You can view a sample trend report here.
Sampling frequently is an important benefit that beekeepers receive from their participation in the Tech Transfer program, and as a member they also benefit with access to data. Beekeepers who have been working with Tech Transfer teams since 2011, for example, can access trend reports showing all samples throughout the history of operation and what their trends are like long term. They can also access regional summary reports collected from other participating beekeepers and make comparative analysis of bigger trends and management practices in relationship to their own business.
Though the TTTs are located regionally, they often follow migration routes with participating beekeepers and sometimes travel long distances to ensure they are supporting the beekeeper throughout the year wherever they are located. Most team members travel to the Central Valley of California during the almond bloom.
One of the important parts of the TTTs is their connection to the vanEnglesdorp Bee Lab at the University of Maryland. Samples taken by a TTT member are sent to this central processing lab which holds a large archive of honey bee samples. These samples are already being used to inform researchers and are an invaluable resource now and as a future investment. All of the data collected by the TTTs is entered into the BIP database which contains over 1.5 million records about honey bee health and is available to the public on the BIP website (https://bip2.beeinformed.org/). When beekeepers participate, they not only benefit directly from TTT services but also help to create a priceless resource. TTT member Dan says the database is "a goldmine for what beekeepers are doing" and hopes it can help put research questions in context, so researchers can ask questions where answers will be more helpful to beekeeping.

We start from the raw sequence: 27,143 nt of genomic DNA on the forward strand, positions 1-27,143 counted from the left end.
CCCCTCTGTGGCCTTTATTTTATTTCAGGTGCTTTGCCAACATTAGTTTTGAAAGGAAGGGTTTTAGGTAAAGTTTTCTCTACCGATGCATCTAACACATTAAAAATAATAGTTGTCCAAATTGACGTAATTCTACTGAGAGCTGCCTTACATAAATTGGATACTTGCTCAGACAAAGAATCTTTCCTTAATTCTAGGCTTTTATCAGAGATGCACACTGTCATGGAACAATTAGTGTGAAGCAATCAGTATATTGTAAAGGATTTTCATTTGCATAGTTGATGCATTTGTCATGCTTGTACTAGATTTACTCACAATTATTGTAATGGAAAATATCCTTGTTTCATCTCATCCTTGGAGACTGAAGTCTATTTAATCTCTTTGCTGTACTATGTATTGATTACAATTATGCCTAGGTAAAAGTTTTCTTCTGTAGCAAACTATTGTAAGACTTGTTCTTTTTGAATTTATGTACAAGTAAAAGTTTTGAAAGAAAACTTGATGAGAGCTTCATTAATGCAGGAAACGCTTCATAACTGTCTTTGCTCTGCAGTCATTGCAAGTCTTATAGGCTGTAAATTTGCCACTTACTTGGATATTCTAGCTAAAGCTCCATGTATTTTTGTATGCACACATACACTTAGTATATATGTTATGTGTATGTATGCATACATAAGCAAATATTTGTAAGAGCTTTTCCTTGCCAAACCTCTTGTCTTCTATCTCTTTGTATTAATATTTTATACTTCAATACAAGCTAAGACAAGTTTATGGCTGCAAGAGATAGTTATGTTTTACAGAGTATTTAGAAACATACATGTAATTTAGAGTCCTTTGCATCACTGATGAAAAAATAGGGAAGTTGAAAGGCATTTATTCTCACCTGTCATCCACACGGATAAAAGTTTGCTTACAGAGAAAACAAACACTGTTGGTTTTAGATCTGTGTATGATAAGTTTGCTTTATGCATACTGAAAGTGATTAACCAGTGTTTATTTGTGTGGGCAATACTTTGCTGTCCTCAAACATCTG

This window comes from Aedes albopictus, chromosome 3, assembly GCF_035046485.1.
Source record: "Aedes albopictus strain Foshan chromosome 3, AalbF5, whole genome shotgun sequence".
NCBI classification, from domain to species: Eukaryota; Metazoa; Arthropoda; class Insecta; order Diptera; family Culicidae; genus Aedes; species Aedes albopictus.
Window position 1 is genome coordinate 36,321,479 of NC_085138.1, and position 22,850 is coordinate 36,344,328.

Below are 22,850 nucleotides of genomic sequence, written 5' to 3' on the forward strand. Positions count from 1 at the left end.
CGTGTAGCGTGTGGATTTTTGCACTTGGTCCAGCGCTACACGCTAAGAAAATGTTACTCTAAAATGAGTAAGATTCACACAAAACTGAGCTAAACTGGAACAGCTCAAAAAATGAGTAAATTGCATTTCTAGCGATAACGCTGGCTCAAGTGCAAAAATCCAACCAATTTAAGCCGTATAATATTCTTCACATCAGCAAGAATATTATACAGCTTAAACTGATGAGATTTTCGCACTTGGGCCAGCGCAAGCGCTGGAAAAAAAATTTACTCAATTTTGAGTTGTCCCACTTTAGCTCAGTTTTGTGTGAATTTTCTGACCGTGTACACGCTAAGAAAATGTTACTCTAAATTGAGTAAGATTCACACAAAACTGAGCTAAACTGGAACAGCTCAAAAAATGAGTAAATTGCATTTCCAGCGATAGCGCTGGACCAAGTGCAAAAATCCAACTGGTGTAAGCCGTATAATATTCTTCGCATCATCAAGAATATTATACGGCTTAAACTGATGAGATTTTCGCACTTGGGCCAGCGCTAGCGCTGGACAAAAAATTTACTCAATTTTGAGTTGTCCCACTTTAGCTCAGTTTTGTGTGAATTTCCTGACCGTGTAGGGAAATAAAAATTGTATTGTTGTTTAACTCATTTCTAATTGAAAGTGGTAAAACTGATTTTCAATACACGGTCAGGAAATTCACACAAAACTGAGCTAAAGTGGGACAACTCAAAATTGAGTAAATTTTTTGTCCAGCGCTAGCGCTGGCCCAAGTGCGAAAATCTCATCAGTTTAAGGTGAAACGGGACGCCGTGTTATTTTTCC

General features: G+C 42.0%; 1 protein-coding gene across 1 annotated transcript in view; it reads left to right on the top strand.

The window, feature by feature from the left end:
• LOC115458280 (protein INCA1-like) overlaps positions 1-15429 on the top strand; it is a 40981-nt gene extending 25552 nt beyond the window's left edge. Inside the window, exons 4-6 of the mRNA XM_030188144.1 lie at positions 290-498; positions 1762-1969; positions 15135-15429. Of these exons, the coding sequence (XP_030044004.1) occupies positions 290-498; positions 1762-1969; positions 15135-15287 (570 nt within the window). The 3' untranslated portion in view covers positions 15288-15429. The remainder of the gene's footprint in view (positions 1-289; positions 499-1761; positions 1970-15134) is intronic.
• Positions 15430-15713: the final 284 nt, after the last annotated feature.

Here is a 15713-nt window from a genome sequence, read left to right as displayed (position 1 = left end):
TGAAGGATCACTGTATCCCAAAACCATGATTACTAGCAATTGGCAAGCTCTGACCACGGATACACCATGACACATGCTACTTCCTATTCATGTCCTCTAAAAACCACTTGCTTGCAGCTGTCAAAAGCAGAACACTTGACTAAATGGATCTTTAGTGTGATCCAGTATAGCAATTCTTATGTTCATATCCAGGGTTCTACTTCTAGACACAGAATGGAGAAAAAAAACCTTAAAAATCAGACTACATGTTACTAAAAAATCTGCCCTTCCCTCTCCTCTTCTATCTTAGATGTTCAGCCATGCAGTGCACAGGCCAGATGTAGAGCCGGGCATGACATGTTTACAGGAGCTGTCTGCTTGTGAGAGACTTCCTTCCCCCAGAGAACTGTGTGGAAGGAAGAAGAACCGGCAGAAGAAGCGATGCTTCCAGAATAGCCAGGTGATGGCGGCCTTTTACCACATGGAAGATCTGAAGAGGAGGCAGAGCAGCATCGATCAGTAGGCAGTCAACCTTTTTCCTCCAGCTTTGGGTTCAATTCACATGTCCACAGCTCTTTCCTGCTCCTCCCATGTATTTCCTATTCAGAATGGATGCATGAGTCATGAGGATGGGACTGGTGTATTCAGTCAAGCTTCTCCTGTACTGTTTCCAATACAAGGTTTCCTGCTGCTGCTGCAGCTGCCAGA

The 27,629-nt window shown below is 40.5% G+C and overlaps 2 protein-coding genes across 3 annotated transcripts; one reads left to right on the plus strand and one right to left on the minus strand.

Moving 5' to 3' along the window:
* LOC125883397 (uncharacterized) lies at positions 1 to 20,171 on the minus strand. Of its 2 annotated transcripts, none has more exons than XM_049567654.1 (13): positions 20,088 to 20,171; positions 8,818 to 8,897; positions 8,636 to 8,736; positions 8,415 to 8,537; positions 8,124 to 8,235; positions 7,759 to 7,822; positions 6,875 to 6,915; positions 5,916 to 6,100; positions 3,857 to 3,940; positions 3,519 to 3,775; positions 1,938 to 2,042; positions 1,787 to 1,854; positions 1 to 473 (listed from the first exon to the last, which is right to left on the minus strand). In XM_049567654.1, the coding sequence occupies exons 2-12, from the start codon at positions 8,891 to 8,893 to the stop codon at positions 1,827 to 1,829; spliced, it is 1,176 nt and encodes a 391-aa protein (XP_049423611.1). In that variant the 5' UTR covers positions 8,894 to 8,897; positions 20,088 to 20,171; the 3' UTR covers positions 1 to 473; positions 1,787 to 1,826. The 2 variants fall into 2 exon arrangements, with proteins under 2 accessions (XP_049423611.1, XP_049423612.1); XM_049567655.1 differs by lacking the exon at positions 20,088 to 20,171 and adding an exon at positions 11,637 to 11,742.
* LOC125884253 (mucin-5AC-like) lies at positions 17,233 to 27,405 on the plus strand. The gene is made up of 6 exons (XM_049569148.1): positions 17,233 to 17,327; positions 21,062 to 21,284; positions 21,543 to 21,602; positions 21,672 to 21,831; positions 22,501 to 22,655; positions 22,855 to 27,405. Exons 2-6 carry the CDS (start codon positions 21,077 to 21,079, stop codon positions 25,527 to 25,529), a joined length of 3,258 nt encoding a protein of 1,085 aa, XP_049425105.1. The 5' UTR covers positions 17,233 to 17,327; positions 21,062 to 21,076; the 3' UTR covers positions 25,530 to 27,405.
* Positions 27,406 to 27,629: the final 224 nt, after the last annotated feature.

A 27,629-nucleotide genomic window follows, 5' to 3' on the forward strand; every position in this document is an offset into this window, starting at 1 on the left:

|Photo courtesy of BIP. High mite levels, even after proper
treatment, was one trend the Tech Transfer Teams saw in
2018, causing concern in the beekeeping industry.
We asked two TTT members, Dan Aurell from the Texas team and Ben Sallmann from the Pacific Northwest team, what they have seen trending this year in the commercial operations that they work with.
Dan and Ben said that management trends include a lot of beekeepers looking at putting bees in sheds or even summertime shed storage, mainly because of the brood break. A lot of beekeepers aren't happy with their mite treatments and are looking outside the box for other Varroa control options. Beekeepers are realizing that a brood break can be really effective and can help with treatments.
As far as honey bee health threats, "It always comes back to Varroa." Last year the team saw very high mite levels across the board – higher than usual, and especially notable was what they found sampling post-treatment. "Beekeepers have been assuming mites are low after proper treatment, but they aren't down to levels they want them to be. A lot of beekeepers are afraid that Amitraz isn't working anymore. This last year, no one was happy with how Apivar worked. There is anxiety about how treatments aren't working the way they should be.
Whether the treatments are failing, or mites are becoming resistant by selection or finding ways to avoid the treatment, there is a lot of concern about current available treatments/products and their effectiveness. TTT members and beekeepers don't always know what mite levels are at before treatment, so it wouldn't be accurate to say that we know for sure that treatments aren't working, but we do know that mite levels caught many beekeepers by surprise last year – a potentially detrimental occurrence if beekeepers don't sample often enough, or assume a treatment worked without following up.
Dan, who is a member of the Texas Tech Transfer Team, also reported seeing the highest spike in European Foul Brood in spring of 2018 recorded in BIP data history.
Ben and Dan told us that if they could give one message to every beekeeper in the country, it would undoubtedly be about mite management. If you've got your mite management under control, a lot of the other things will sort themselves out as long as there is nutrition and mite management. And don't skimp on your inputs. Beekeepers who are having problems were usually trying to cut corners and save money on inputs. Really successful beekeepers aren't afraid to pamper their bees.